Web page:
# Project 2, LazyBST Example

Figure 1 below, shows an example of an unbalanced binary search tree.
At node 22, the left subtree has 8 nodes and the right subtree only has
4 nodes. If we encountered node 22 during an insert, we would invoke
`rebalance()` on the subtree rooted at node 22.
The subtree rooted at node 30 also has twice as many nodes in the left
subtree than the right subtree. However, the height of node 30 is only
2. We will only rebalance subtrees of height 4 or higher.
So, we will rebalance at node 22 but not at node 30.

Fig. 1: an unbalanced binary search tree.

After the first step of the `rebalance()` procedure, the left subtree
of node 41 has been converted into an array, as shown in Figure 2,
below:

Fig. 2: subtree converted to an array.

When we rebuild the BST, we pick the middle element of the array, 17 in this case, and make it the root of the new subtree.

Fig. 3: 17 chosen as the root of the new subtree.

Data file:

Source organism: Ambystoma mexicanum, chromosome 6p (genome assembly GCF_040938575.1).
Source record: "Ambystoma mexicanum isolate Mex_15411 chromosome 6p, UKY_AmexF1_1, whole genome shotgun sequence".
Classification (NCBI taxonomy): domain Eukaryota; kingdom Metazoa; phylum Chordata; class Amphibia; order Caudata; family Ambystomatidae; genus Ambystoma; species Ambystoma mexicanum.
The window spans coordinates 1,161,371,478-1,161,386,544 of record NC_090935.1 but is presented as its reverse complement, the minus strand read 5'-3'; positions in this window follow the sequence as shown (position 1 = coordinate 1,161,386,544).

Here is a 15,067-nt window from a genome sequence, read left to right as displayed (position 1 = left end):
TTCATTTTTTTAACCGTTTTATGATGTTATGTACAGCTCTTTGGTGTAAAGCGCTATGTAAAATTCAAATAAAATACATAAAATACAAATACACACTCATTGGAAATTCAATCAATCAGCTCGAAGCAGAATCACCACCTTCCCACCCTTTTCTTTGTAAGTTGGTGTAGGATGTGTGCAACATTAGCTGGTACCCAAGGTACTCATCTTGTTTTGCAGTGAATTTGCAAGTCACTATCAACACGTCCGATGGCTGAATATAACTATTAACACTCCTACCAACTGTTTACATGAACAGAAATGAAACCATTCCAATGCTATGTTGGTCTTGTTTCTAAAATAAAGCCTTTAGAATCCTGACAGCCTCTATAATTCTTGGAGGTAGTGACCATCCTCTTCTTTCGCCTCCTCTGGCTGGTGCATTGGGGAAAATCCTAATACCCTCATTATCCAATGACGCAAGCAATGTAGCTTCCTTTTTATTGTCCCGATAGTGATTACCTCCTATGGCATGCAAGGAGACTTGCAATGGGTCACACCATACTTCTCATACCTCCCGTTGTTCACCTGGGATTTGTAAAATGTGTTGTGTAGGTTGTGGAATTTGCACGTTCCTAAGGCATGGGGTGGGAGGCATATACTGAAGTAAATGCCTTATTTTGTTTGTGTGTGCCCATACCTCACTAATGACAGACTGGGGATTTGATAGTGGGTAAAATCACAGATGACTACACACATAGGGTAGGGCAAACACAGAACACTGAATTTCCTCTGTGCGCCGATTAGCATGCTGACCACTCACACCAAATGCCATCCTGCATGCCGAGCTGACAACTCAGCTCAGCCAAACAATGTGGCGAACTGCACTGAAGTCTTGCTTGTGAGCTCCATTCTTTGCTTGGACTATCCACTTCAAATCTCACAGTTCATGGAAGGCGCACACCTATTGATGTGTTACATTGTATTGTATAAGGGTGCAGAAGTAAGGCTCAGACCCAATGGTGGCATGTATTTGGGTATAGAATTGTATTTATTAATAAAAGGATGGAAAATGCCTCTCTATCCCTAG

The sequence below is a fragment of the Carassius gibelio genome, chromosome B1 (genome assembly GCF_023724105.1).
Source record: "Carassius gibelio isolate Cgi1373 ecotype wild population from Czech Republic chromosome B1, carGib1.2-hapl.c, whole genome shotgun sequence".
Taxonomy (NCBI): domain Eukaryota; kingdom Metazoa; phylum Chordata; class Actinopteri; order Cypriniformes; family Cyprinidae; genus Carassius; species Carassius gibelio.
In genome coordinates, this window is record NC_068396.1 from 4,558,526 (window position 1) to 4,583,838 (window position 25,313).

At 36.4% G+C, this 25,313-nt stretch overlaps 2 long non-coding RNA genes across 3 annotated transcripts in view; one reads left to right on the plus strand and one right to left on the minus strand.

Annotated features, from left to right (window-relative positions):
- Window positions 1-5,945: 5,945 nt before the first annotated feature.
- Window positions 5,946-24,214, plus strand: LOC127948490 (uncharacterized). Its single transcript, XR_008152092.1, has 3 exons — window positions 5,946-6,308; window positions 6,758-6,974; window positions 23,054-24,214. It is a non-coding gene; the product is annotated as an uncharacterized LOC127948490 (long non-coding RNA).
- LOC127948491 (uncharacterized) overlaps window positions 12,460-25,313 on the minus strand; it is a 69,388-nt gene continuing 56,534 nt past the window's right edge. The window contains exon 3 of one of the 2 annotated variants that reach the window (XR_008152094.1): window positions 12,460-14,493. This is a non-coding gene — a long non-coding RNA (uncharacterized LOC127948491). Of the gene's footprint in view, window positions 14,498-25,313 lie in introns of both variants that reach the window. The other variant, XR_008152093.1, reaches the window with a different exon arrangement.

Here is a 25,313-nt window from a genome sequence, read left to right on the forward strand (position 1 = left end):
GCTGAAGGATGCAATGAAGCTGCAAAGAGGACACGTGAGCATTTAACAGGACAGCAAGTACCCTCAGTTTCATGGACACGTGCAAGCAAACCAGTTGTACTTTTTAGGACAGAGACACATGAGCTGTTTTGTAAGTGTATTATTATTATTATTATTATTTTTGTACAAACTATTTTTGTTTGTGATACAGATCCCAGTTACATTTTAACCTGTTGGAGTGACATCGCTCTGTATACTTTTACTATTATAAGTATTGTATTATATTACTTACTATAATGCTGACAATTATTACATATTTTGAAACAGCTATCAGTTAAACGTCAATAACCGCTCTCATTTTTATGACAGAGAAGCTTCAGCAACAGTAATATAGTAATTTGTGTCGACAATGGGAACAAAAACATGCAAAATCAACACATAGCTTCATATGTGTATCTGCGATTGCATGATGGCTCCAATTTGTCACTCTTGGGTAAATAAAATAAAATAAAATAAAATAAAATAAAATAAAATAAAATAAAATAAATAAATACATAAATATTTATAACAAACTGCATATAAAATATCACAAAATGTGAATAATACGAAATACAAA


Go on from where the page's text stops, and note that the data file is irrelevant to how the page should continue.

Items smaller than 17 are used to rebuild the left subtree of node 17. The items larger than 17 are used to rebuild the right subtree of node 17. The result is a BST that is as balanced as possible:

Fig. 4: array converted back to a lazy BST.

## Another Example

In Figure 5, there are two places where we can rebalance. Node 14 has height 4 and its right subtree has 4 items compared to 2 times in the left subtree. So, node 14 is a candidate for rebalance.

Similarly, node 22 has 7 nodes in the left subtree and 3 nodes in the right subtree. Thus, with height 5, node 22 is also a candidate for rebalance.

In this situation, we want to rebalance at node 22 and not at node 14, because when we rebalance node 22 we will also rebuild the subtree rooted at 14.

Fig. 5: subtree converted to an array.